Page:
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An update from our thirty-eighth Writing Workshop with Conner Bassett

A summary of the workshop held on Saturday, May 21, plus some of the output published below

This week we focused on the literary device of anaphora, meaning a repetition of word or phrase at the beginning of successive sentences or poetic lines. From the greek, literally "a carrying back." After reading the opening passage of A Tale of Two Cities, Walt Whitman's "I Sing America," and excerpts from "The Gospel of Mark," T.S. Eliot's "The Wasteland," Mary Ruefle's "I Remember, I Remember," Allen Ginsberg's "Howl," and MLK's "I Have a Dream" speech, we were able to diagnose what anaphora brings to writing: rhythm through repetition, intensity/tension, energy, emphasis, and speed.

The Challenge: Write a poem or story using anaphora. If you don't know what phrase or word to repeat, you can an example from class: "I Remember," "and," "Blessed are," or "I saw."

The Participants: Emma, Josh, Ellie, Fatehbir, Shiva, Chelsea, Alice, Zar, Lina, Samantha, Anna

To watch all of the readings from this workshop, click here

Emma Hoff, 10
(Bronx, NY)

Things Are Like Onions

Emma Hoff, 10

You see dreams as you pad down the hallway. You see the things in your head. You see monsters bragging they can best Death and monsters lounging around doing nothing. They’re not that scary, now are they? You see your face laughing on a screen. You see a newswoman doing your makeup and your hair and your clothes just so that you can see and hear yourself bray an alarm call. You see a monster that has your face. You see a replacement. You see a reason to go back and a reason to be trapped. You see a river. You see your still done-up face on the screen, drowning in it. You see yourself not being able to swim. You see people holding you down. You see yourself surviving and dying. You see the alarm call that was for you. You see regret and so much fear.

Colors: the whole entire rainbow of things and nouns and words. Colors: big bulky sentences you hold up with your scratched hands. Colors: trees and then lampposts and then that big wooden pole outside your window. Colors: can you see it? Colors: your attitude that races ahead of you. Colors: teachers tell you to control yourself but when you don’t you can grow wings. Colors: your class oohing and ahhing at your talent and you suddenly at the back of the crowd.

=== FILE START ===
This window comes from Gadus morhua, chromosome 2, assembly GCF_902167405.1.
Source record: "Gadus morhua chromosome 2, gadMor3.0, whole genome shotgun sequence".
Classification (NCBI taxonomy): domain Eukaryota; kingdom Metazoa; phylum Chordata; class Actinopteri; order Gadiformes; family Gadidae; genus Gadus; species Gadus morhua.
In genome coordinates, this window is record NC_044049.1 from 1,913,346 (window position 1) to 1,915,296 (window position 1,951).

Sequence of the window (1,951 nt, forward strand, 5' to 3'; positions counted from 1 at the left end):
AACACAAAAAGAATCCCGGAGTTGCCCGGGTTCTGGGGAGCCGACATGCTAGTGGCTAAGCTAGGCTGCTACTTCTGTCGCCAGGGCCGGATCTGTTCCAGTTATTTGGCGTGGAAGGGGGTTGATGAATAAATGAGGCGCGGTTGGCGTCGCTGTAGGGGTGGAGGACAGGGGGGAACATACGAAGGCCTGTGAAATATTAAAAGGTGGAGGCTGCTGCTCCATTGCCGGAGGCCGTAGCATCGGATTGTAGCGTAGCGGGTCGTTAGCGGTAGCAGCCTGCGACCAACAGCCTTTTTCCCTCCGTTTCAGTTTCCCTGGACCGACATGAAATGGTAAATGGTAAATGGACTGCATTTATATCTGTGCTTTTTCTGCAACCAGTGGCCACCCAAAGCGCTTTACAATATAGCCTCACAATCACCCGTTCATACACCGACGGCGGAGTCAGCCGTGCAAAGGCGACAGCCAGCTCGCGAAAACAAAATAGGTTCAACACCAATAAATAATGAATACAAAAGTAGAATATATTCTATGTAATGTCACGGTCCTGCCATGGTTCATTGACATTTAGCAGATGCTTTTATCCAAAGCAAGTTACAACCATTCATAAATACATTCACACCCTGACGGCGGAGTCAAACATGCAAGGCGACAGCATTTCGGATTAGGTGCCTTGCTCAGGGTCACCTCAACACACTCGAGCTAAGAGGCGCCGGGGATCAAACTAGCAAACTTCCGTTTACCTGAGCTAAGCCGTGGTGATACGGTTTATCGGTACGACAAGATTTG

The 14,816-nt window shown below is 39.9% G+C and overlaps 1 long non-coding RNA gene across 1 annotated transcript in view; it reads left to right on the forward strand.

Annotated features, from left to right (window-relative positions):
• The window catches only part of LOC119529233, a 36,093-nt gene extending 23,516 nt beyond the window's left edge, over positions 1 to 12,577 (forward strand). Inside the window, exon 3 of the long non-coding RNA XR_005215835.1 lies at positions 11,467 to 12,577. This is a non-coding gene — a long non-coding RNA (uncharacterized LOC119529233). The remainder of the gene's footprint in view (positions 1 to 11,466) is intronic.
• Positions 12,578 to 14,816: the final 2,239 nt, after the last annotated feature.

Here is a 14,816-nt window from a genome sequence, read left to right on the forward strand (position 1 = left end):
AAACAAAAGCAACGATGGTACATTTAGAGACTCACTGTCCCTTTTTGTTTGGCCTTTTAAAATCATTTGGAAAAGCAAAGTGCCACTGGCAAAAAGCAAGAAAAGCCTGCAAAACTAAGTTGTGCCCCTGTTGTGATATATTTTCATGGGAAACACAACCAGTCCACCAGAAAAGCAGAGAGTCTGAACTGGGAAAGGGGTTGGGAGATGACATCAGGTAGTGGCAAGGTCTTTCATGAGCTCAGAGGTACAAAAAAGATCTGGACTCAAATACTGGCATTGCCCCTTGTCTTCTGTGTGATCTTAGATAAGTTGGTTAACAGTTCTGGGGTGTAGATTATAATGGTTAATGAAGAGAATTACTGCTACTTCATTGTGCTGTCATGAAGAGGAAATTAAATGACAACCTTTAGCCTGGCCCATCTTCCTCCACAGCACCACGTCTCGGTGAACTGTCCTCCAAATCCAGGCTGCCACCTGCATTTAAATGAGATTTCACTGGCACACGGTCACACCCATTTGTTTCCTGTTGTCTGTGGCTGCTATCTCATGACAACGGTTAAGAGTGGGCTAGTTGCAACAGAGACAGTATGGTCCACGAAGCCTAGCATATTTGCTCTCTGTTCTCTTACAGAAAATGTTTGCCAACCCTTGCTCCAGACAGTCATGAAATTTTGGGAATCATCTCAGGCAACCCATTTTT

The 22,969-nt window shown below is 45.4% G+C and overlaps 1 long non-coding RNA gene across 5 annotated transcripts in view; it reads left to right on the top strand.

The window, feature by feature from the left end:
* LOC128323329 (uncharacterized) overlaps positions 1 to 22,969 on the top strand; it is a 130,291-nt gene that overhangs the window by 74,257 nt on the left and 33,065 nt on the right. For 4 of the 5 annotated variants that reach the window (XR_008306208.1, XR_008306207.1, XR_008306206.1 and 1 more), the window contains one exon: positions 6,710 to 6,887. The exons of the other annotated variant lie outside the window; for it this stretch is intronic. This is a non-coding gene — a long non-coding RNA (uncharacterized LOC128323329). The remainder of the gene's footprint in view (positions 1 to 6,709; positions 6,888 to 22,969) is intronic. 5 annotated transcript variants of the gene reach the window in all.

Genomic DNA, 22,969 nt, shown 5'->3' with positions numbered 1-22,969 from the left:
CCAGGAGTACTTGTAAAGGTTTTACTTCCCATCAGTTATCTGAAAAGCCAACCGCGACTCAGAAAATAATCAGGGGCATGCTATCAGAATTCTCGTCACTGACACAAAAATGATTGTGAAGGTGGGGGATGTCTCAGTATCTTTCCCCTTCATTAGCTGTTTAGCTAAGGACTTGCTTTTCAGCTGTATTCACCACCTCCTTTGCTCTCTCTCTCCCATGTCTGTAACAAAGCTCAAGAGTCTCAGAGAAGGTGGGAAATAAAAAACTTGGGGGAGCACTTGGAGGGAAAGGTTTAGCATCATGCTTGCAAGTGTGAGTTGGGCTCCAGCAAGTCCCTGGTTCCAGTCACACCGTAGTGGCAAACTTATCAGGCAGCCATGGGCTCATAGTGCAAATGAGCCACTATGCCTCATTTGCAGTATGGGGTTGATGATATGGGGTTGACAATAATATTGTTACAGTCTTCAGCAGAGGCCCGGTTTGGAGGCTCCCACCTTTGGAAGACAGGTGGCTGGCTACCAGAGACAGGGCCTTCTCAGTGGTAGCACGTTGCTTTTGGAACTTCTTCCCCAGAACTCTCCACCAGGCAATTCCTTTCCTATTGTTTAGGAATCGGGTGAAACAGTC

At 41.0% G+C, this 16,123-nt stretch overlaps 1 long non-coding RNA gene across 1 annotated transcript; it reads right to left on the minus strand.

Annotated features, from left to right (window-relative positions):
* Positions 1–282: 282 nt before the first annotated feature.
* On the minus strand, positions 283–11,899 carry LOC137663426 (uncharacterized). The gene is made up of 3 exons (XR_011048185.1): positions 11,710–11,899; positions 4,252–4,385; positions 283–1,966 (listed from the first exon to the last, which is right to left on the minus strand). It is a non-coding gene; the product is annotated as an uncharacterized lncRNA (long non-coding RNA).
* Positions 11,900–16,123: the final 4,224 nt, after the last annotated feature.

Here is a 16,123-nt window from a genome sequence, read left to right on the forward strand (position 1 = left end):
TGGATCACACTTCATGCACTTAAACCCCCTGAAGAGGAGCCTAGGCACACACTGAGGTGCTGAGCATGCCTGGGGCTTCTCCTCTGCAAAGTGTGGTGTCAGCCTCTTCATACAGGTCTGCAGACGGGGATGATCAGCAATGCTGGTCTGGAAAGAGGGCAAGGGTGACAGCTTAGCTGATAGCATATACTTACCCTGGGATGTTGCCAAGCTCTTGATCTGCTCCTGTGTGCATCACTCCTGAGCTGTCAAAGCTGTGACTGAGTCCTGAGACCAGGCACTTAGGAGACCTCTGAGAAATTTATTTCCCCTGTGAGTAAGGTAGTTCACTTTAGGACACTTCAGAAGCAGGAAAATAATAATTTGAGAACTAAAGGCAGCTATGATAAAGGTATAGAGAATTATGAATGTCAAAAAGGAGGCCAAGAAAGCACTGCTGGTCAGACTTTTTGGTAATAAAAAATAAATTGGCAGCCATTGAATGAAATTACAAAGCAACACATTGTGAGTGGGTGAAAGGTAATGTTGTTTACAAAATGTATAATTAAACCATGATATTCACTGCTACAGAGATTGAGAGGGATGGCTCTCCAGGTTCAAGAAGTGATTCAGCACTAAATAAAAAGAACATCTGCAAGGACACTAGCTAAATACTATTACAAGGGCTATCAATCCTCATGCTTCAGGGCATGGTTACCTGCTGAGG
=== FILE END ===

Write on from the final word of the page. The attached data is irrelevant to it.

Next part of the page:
I’m reading an author. I’m reading a book. I’m reading an answer to a question I didn’t read. I’m reading the answer sheet for a test and then forgetting it. I’m reading fun. I’m reading paragraphs and paragraphing myself. I’m reading knives for slicing. I’m reading faces and rooms and body language because people tell me to. I’m reading my own writing as I’m writing it because I am reading. I’m reading buttons and codes and all that stuff. I’m reading what you never read.

Why did Sally kill her fish? Why did James stick his finger in the camera when it was about to take a picture? Why did Lulu destroy the pillow? Why did Mary break the glass? Why did Archibald run? Why did Charlie barrel into so many people? Why did Ari ask so many questions? Why did Camila’s limp hand break the glass of her coffin before she was buried?

Things are like bird beaks, sharp. Things are like wine bottle corks, popping out of places you never knew existed. Things are like onions. Things are like walls. Things are like freedom and restraint. Things are like things because everything is a thing and that’s just the thing. Things are like the universe and the planets: we swirl everything together.

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